This guideline provides evidence-based recommendations for Registered Nurses (RNs) and Registered Practical Nurses (RPNs) related to the care of individuals who are at risk for behaviours that may result in harm to self/others and lead to the possible use of restraints (physical, chemical, environmental). Unless otherwise indicated in the guideline, the discussion focus is on physical restraint.
It is the intent of this document to assist RNs and RPNs to focus on evidence-based best practices within the context of the nurse-client relationship and on strategies for assessment, prevention and use of alternative practices (including de-escalation and crisis management techniques) to prevent the use of restraints, and move towards restraint-free care in diverse settings such as acute, long-term and home health-care.
Nurses play a significant role in client safety through implementation of alternative strategies to prevent the use of restraints and to avoid the potential harmful outcomes associated with the use of restraints. It is acknowledged that this guideline cannot encompass all organizational settings and populations due to lack of research in some practice areas. This guideline seeks to bring forth the best available research findings in the form of recommendations. However, we do support the review of Promoting Safety: Alternative Approaches to the Use of Restraints by nurses to identify the best practice recommendations most appropriate for implementation within any institution that pertains to the practice of nursing and within the context of any Federal and Provincial regulations governing the setting and populations served.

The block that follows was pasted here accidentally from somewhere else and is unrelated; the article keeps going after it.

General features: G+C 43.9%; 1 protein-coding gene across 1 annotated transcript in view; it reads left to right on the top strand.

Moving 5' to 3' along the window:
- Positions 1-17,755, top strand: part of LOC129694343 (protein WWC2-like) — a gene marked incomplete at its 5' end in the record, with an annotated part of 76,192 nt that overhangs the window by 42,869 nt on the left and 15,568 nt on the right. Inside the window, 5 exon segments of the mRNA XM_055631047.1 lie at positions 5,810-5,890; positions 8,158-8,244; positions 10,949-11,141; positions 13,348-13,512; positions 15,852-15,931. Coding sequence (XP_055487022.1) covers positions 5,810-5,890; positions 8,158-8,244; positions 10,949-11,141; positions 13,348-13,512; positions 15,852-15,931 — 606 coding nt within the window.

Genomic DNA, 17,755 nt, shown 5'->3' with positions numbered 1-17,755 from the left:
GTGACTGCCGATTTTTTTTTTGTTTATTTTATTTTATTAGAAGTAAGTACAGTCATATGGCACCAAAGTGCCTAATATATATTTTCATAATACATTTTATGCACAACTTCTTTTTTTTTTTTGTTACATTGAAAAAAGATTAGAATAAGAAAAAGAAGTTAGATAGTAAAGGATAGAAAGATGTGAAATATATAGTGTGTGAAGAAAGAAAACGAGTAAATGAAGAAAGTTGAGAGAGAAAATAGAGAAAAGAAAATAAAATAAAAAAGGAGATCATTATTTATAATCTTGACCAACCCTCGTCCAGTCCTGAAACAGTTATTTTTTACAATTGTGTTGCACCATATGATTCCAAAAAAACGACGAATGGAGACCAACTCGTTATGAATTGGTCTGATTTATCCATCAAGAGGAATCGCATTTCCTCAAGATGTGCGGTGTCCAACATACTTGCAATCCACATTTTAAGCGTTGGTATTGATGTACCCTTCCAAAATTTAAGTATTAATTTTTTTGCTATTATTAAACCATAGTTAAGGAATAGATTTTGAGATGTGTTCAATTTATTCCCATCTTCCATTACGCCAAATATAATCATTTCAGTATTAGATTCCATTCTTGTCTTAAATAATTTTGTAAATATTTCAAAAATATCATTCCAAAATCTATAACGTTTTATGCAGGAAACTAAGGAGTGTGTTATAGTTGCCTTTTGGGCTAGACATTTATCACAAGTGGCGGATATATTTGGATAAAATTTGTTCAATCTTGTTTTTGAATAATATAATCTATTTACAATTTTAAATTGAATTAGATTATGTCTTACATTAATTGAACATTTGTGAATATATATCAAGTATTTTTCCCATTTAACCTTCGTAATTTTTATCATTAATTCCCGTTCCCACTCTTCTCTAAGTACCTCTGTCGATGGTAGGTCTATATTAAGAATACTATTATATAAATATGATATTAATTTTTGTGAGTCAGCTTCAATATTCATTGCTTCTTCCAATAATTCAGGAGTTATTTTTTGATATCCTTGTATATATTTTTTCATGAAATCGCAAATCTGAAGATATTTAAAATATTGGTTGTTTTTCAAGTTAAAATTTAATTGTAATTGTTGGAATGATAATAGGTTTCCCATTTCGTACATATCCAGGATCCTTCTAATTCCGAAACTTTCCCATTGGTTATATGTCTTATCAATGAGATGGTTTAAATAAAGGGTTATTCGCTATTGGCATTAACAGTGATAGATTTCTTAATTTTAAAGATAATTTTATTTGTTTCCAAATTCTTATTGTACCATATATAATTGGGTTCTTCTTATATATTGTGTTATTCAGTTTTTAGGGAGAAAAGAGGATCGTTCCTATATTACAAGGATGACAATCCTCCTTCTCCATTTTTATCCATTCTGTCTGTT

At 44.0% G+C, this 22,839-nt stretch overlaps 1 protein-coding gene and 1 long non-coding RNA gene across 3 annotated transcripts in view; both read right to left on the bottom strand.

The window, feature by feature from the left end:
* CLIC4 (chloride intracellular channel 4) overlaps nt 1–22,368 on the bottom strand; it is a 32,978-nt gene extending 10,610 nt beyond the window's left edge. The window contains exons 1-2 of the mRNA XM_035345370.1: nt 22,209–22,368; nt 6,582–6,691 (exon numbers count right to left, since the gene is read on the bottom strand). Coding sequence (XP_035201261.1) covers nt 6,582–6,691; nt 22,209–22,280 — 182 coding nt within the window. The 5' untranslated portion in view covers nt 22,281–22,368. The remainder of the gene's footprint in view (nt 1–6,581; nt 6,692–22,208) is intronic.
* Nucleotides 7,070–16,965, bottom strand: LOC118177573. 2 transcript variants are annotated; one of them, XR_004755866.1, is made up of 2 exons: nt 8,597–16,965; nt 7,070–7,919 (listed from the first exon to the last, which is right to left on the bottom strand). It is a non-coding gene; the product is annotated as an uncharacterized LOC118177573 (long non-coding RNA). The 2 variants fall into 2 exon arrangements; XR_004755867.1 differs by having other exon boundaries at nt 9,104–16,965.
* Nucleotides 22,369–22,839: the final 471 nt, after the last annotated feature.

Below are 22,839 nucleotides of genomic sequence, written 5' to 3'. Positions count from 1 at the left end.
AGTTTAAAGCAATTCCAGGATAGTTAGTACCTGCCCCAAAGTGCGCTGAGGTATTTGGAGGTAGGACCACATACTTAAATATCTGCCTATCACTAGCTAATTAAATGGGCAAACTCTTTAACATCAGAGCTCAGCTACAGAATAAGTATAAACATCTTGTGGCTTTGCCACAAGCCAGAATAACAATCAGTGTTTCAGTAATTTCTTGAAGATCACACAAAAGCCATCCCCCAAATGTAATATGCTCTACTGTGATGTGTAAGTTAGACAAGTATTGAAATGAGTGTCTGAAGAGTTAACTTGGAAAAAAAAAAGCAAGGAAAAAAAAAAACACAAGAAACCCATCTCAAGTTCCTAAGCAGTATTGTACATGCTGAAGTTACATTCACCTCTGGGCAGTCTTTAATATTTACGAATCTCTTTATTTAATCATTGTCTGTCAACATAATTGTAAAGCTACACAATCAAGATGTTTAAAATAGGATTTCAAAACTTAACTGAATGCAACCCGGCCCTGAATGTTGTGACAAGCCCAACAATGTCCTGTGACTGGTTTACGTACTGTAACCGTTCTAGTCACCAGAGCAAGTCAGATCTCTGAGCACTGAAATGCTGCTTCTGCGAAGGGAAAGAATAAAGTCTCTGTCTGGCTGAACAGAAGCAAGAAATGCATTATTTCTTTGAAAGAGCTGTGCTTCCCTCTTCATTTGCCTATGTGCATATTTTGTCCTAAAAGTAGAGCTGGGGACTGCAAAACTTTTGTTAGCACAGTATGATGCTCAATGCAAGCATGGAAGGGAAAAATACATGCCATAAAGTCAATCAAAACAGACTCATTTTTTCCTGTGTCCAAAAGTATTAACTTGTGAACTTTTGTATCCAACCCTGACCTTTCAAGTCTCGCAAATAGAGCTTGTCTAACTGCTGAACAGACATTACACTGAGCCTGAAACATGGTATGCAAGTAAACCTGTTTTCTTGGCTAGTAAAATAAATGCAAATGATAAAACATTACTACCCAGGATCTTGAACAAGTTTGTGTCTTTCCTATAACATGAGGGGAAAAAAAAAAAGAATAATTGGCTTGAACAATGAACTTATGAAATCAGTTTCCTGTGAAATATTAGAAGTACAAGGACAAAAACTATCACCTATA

This guideline focuses on three areas:
- Assessment, Prevention and Alternative Approaches;
- De-escalation Interventions and Crisis Management; and
- Restraint Use Focused on Client Safety.
This guideline can provide support for nurses who are considering the use of restraints as a last resort, for the shortest duration of time when prevention, de-escalation and crisis management strategies have failed to keep the individual and/or others safe.
It is important that nurses, in collaboration with the interprofessional team, know their client’s history (trauma/preferences) and work with the client to identify alternatives to the use of restraints and if needed, the best restraint option to be used as a last resort. Nurses working within organizations must be aware of the organization specific policies and procedures in order to identify what is a restraint versus a Personal Assistance Service Device (PASD), and what monitoring and observation practices must be in place when restraints are used.
It is acknowledged that effective health care depends on a coordinated interprofessional approach that incorporates ongoing communication between health-care professionals and clients/families and substitute decision-makers (SDM).